One measure of goodness of fit is the *coefficient of
determination*, or R^{2} (pronounced
r-square). This statistic indicates how closely values you obtain from fitting a
model match the dependent variable the model is intended to predict. Statisticians
often define R^{2} using the residual variance from a fitted
model:

R^{2} = 1 – SS_{resid} /
SS_{total}

*SS _{resid}* is the sum of the squared
residuals from the regression.

*SS*is the sum of the squared differences from the mean of the dependent variable (

_{total}*total sum of squares*). Both are positive scalars.

To learn how to compute R^{2} when you use the Basic
Fitting tool, see R2, the Coefficient of Determination. To learn more about calculating the R^{2} statistic and
its multivariate generalization, continue reading here.

#### Example: Computing R^{2} from Polynomial Fits

You can derive R^{2} from the coefficients of a
polynomial regression to determine how much variance in `y`

a
linear model explains, as the following example describes:

Create two variables,

`x`

and`y`

, from the first two columns of the`count`

variable in the data file`count.dat`

:load count.dat x = count(:,1); y = count(:,2);

Use

`polyfit`

to compute a linear regression that predicts`y`

from`x`

:p = polyfit(x,y,1) p = 1.5229 -2.1911

`p(1)`

is the slope and`p(2)`

is the intercept of the linear predictor. You can also obtain regression coefficients using the Basic Fitting UI.Call

`polyval`

to use`p`

to predict`y`

, calling the result`yfit`

:yfit = polyval(p,x);

Using

`polyval`

saves you from typing the fit equation yourself, which in this case looks like:yfit = p(1) * x + p(2);

Compute the residual values as a vector of signed numbers:

yresid = y - yfit;

Square the residuals and total them to obtain the residual sum of squares:

SSresid = sum(yresid.^2);

Compute the total sum of squares of

`y`

by multiplying the variance of`y`

by the number of observations minus`1`

:SStotal = (length(y)-1) * var(y);

Compute R

^{2}using the formula given in the introduction of this topic:This demonstrates that the linear equationrsq = 1 - SSresid/SStotal rsq = 0.8707

`1.5229 * x -2.1911`

predicts 87% of the variance in the variable`y`

.

#### Computing Adjusted R^{2} for Polynomial Regressions

You can usually reduce the residuals in a model by fitting a higher degree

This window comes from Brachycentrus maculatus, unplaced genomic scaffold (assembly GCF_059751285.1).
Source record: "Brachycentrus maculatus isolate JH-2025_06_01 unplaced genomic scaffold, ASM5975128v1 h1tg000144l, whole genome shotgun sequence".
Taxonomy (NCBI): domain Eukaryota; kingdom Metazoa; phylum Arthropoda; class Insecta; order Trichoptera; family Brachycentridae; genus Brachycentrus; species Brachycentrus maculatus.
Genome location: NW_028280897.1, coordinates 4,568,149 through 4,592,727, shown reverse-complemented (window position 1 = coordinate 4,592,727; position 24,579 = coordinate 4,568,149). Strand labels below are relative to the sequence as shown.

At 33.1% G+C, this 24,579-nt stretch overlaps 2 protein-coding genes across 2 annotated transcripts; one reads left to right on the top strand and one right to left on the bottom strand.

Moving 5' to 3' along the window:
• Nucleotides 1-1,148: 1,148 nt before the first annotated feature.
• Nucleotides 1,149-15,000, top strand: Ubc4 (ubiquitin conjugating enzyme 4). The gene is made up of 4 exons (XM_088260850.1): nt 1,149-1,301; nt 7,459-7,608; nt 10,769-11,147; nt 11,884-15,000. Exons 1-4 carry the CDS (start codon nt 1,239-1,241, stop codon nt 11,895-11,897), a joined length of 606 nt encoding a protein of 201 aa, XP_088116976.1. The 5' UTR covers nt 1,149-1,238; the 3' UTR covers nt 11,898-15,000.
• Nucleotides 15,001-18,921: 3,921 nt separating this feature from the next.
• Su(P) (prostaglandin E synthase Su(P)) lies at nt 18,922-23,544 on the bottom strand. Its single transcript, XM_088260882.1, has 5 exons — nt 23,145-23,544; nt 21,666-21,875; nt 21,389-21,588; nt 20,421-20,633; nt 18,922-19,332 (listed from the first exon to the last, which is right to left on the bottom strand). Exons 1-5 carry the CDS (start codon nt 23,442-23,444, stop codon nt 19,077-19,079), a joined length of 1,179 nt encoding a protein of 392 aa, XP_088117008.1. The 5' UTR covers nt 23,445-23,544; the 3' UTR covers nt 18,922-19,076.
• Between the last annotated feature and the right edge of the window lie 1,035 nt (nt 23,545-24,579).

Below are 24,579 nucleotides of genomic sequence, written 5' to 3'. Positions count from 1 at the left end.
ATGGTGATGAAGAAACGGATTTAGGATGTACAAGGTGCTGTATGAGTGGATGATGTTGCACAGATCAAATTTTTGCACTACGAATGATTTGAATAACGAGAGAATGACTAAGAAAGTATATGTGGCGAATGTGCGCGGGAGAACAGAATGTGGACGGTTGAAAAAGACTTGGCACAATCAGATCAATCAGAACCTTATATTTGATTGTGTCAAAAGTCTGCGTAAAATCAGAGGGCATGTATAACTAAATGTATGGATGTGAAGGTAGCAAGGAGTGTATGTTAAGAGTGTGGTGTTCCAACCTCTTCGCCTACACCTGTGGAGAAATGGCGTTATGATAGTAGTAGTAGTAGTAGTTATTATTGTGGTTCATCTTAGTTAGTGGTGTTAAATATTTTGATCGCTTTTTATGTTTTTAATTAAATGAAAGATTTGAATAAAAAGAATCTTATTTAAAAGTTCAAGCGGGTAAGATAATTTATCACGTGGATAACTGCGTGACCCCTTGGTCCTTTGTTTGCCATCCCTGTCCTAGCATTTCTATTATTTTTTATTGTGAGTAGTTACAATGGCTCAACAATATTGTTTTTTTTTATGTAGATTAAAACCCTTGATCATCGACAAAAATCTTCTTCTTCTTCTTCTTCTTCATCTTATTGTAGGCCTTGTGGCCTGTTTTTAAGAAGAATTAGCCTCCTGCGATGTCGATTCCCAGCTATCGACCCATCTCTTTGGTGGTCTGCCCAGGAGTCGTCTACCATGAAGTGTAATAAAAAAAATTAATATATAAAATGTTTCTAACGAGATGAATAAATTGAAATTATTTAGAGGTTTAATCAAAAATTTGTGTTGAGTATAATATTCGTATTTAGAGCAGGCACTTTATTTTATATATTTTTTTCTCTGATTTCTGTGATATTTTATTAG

polynomial. When you add more terms, you increase the coefficient of
determination, R^{2}. You get a closer fit to the data,
but at the expense of a more complex model, for which
R^{2} cannot account. However, a refinement of this
statistic, *adjusted R ^{2}*, does
include a penalty for the number of terms in a model. Adjusted
R

^{2}, therefore, is more appropriate for comparing how different models fit to the same data. The adjusted R

^{2}is defined as:

R^{2}_{adjusted} = 1
- (SS_{resid} /
SS_{total})*((*n*-1)/(*n*-*d*-1))

*n*is the number of observations in your data, and

*d*is the degree of the polynomial. (A linear fit has a degree of 1, a quadratic fit 2, a cubic fit 3, and so on.)

The following example repeats the steps of the previous example, Example: Computing R2 from Polynomial Fits, but performs a cubic (degree 3) fit instead of a linear (degree 1) fit. From
the cubic fit, you compute both simple and adjusted
R^{2} values to evaluate whether the extra terms
improve predictive power:

Create two variables,

`x`

and`y`

, from the first two columns of the`count`

variable in the data file`count.dat`

:load count.dat x = count(:,1); y = count(:,2);

Call

`polyfit`

to generate a cubic fit to predict`y`

from`x`

:p = polyfit(x,y,3) p = -0.0003 0.0390 0.2233 6.2779

`p(4)`

is the intercept of the cubic predictor. You can also obtain regression coefficients using the Basic Fitting UI.Call

`polyval`

to use the coefficients in`p`

to predict`y`

, naming the result`yfit`

:yfit = polyval(p,x);

`polyval`

evaluates the explicit equation you could manually enter as:yfit = p(1) * x.^3 + p(2) * x.^2 + p(3) * x + p(4);

Compute the residual values as a vector of signed numbers:

yresid = y - yfit;

Square the residuals and total them to obtain the residual sum of squares:

SSresid = sum(yresid.^2);

Compute the total sum of squares of

`y`

by multiplying the variance of`y`

by the number of observations minus`1`

:SStotal = (length(y)-1) * var(y);

Compute simple R

^{2}for the cubic fit using the formula given in the introduction of this topic:rsq = 1 - SSresid/SStotal rsq = 0.9083

Finally, compute adjusted R

^{2}to account for degrees of freedom:The adjusted Rrsq_adj = 1 - SSresid/SStotal * (length(y)-1)/(length(y)-length(p)) rsq_adj = 0.8945

^{2}, 0.8945, is smaller than simple R^{2}, .9083. It provides a more reliable estimate of the power of your polynomial model to predict.

In many polynomial regression models, adding terms to the equation increases
both R^{2} and adjusted R^{2}.
In the preceding example, using a cubic fit increased both statistics compared
to a linear fit. (You can compute adjusted R^{2} for the
linear fit for yourself to demonstrate that it has a lower value.) However, it
is not always true that a linear fit is worse than a higher-order fit: a more
complicated fit can have a lower adjusted R^{2} than a
simpler fit, indicating that the increased complexity is not justified. Also,
while R^{2} always varies between 0 and 1 for the
polynomial regression models that the Basic Fitting tool generates, adjusted
R^{2} for some models can be negative, indicating
that a model that has too many terms.

Correlation does not imply causality. Always interpret coefficients of correlation and determination cautiously. The coefficients only quantify how much variance in a dependent variable a fitted model removes. Such measures do not describe how appropriate your model—or the independent variables you select—are for explaining the behavior of the variable the model predicts.

### Fitting Data with Curve Fitting Toolbox Functions

The Curve Fitting Toolbox software extends core MATLAB functionality by enabling the following data-fitting capabilities:

Linear and nonlinear parametric fitting, including standard linear least squares, nonlinear least squares, weighted least squares, constrained least squares, and robust fitting procedures

Nonparametric fitting

Statistics for determining the goodness of fit

Extrapolation, differentiation, and integration

Dialog box that facilitates data sectioning and smoothing

Saving fit results in various formats, including MATLAB code files, MAT-files, and workspace variables

For more information, see the Curve Fitting Toolbox documentation.